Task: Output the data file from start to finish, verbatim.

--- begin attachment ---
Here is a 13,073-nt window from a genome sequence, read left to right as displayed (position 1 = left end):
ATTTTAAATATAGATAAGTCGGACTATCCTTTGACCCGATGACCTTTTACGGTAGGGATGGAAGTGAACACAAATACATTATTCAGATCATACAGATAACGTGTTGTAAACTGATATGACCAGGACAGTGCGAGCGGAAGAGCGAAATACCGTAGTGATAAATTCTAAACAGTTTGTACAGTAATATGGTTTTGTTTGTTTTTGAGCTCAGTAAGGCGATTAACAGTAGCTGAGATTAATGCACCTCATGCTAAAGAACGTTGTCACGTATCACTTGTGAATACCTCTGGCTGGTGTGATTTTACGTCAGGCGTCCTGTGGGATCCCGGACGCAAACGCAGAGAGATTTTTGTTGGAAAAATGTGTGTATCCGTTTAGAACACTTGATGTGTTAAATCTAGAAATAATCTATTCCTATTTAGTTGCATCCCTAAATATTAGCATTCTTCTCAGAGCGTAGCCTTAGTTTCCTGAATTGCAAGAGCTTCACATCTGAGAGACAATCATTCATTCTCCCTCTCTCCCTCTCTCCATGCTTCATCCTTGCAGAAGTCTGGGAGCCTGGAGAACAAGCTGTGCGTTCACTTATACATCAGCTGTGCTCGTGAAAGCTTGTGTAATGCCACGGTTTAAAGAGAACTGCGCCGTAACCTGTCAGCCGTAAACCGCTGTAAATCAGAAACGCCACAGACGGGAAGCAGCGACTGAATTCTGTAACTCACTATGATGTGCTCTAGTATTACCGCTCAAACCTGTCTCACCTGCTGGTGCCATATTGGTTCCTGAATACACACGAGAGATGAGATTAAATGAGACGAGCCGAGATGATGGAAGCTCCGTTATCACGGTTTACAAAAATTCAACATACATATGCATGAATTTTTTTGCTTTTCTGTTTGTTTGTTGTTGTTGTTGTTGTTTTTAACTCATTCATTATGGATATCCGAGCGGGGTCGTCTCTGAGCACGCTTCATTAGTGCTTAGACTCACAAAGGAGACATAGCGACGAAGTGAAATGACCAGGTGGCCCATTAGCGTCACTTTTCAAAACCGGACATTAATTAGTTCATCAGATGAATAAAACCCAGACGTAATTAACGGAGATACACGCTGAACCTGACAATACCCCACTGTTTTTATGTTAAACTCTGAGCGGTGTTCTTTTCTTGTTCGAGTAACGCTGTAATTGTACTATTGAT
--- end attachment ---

Here is a 13,073-nt window from a genome sequence, read left to right as displayed (position 1 = left end):
ATTTTAAATATAGATAAGTCGGACTATCCTTTGACCCGATGACCTTTTACGGTAGGGATGGAAGTGAACACAAATACATTATTCAGATCATACAGATAACGTGTTGTAAACTGATATGACCAGGACAGTGCGAGCGGAAGAGCGAAATACCGTAGTGATAAATTCTAAACAGTTTGTACAGTAATATGGTTTTGTTTGTTTTTGAGCTCAGTAAGGCGATTAACAGTAGCTGAGATTAATGCACCTCATGCTAAAGAACGTTGTCACGTATCACTTGTGAATACCTCTGGCTGGTGTGATTTTACGTCAGGCGTCCTGTGGGATCCCGGACGCAAACGCAGAGAGATTTTTGTTGGAAAAATGTGTGTATCCGTTTAGAACACTTGATGTGTTAAATCTAGAAATAATCTATTCCTATTTAGTTGCATCCCTAAATATTAGCATTCTTCTCAGAGCGTAGCCTTAGTTTCCTGAATTGCAAGAGCTTCACATCTGAGAGACAATCATTCATTCTCCCTCTCTCCCTCTCTCCATGCTTCATCCTTGCAGAAGTCTGGGAGCCTGGAGAACAAGCTGTGCGTTCACTTATACATCAGCTGTGCTCGTGAAAGCTTGTGTAATGCCACGGTTTAAAGAGAACTGCGCCGTAACCTGTCAGCCGTAAACCGCTGTAAATCAGAAACGCCACAGACGGGAAGCAGCGACTGAATTCTGTAACTCACTATGATGTGCTCTAGTATTACCGCTCAAACCTGTCTCACCTGCTGGTGCCATATTGGTTCCTGAATACACACGAGAGATGAGATTAAATGAGACGAGCCGAGATGATGGAAGCTCCGTTATCACGGTTTACAAAAATTCAACATACATATGCATGAATTTTTTTGCTTTTCTGTTTGTTTGTTGTTGTTGTTGTTGTTTTTAACTCATTCATTATGGATATCCGAGCGGGGTCGTCTCTGAGCACGCTTCATTAGTGCTTAGACTCACAAAGGAGACATAGCGACGAAGTGAAATGACCAGGTGGCCCATTAGCGTCACTTTTCAAAACCGGACATTAATTAGTTCATCAGATGAATAAAACCCAGACGTAATTAACGGAGATACACGCTGAACCTGACAATACCCCACTGTTTTTATGTTAAACTCTGAGCGGTGTTCTTTTCTTGTTCGAGTAACGCTGTAATTGTACTATTGAT